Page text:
“The silverware that we used everyday had Madam Walker’s monogram on it,” recalled A’lelia Bundles during a recent WORLD CHANNEL virtual screening and panel about “Two Dollars and A Dream,” a film by Stanley Nelson.
“I also sometimes played with her mother of pearl opera glasses, and the baby grand piano on which I learned to read music also belonged to A’lelia Walker,” she said.
Moderated by journalist Tina Martin, the screening, panel, and Q&A was attended by Nelson and Bundles.
Until her years at Columbia University, Bundles, who eventually wrote Walker’s biography “On Her Own Ground,” didn’t know much more about her great grandmother. Like young A’lelia, many Americans had a very limited idea of who Madam C.J. Walker was until recently, when Walker began to be taught about in schools.
Even then, Walker was simplified as “the first woman who became a millionaire” and did so developing hair straightener. Netflix’s “Self Made,” based on her life, was made earlier this year. As well-received as it generally was, the mini-series didn’t go much deeper either.
Nelson’s documentary, now available on the WORLD Channel Youtube channel, and the discussion, did much to illustrate that Walker’s natural talent for business and accomplishments were far more nuanced than the elevator-pitch version of her would have us all believe.
Walker, far from simply creating a hair straightening process, developed a whole line of 23 hair and beauty treatments; including products for men. Bundles revealed during the discussion that the brand still exists, in fact.
Walker, who had almost no education, successfully executed a complex business model and marketing strategy, deploying an army of women to tout her product line.
Her products were sold not just all over the United States–had a multinational operation. Company executive Marjorie Joyner commented in the documentary, “There was an open market in the West Indies and in Europe because there was no one there at that time addressing colored people’s hair.”
At the forefront of her advertising strategy was something unheard of at the time: Walker acknowledged that Black was beautiful and she wanted to enhance it however she could. Said Bundles, “At the time, there was nobody saying Black is beautiful. Madame Walker was a woman at the bottom of the caste system in America, yet she put her own image on the tins.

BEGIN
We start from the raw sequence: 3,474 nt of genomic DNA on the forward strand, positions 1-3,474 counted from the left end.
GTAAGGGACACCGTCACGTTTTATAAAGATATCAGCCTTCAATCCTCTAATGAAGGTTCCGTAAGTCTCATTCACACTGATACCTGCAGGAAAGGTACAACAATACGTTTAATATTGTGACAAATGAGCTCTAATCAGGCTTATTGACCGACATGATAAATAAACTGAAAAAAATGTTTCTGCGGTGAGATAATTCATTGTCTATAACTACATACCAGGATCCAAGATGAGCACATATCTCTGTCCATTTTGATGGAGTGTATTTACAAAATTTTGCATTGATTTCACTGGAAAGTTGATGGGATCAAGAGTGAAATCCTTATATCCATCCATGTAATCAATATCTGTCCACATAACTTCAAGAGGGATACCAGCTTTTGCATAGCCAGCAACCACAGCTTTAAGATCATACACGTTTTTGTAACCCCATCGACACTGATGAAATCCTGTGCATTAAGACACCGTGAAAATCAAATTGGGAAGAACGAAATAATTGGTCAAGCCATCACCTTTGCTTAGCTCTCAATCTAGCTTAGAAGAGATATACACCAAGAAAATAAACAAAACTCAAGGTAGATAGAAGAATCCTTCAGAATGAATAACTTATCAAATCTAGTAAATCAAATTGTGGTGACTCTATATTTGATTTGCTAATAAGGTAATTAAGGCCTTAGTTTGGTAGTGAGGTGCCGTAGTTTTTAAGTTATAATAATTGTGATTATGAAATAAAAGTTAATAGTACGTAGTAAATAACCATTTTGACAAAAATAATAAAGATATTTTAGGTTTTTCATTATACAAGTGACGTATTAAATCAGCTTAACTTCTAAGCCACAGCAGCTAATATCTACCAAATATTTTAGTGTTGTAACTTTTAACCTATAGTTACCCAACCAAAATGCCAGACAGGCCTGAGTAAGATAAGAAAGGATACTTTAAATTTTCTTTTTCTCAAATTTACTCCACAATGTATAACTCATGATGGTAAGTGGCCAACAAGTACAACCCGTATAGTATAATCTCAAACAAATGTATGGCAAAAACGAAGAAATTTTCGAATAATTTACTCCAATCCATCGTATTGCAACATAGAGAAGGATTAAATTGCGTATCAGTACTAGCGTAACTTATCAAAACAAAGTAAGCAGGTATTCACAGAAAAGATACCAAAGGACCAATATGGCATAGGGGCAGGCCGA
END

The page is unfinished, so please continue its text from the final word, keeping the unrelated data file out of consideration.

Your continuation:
“Other companies were putting European women on their advertising. Madame Walker drew a line in the sand and said Black women can be beautiful.”
Bundles revealed that Walker was a visionary who sought a holistic approach to finding solutions to hair health for Black women, often doing work that exacerbated hair issues. Walker also wanted to create jobs for Black women.
“She was concerned with how many women were able to get away from cleaning houses or cooking and have their own beauty shop and could be self-sufficient in their lives,” said Nelson during the panel discussion. “All of those things are really important about Madame CJ Walker.” Bundles elaborated, “She was saying you can have your own business; you can educate your children in real estate; you can buy a home.”
“Two Dollars And A Dream” also illuminated Walker’s deep entrepreneurial instincts. Though she didn’t have any education herself, Walker made sure she had the skills and information she needed. “She had a real talent,” Bundles said, “for surrounding herself with excellent people. The woman who became a manager at her factory was a former dean at a Black boarding school. Her bookkeeper had the highest score for the civil service exam in Indiana but couldn’t get a job because she was Black.”
FB Ransom, who was the general manager for Walker’s company and is the filmmaker’s grandfather, was an attorney who attended Columbia University. “He had all these skills that allowed him to function as her general counsel but he was also much much more,” said Bundles.
Walker was also America’s first Black philanthropist. The film shows Walker, indeed, put her money where her mouth is, giving $5,000 to an anti-lynching fund, $5,000 to the YMCA, and $5,000 to Mary McLeod Bethune.
At a 1917 convention, “Her message to the women,” declared Bundles, “was that your first duty is to humanity.” They sent a telegram to Woodrow Wilson urging him to support legislation to make lynching a real crime. We’re still trying to get that 100 years later. She was a woman ahead of her time.”
Nadine Matthews welcomes readers responses to firstname.lastname@example.org.
“Two Dollars and A Dream” is available to watch on the WORLD Channel Youtube’s channel.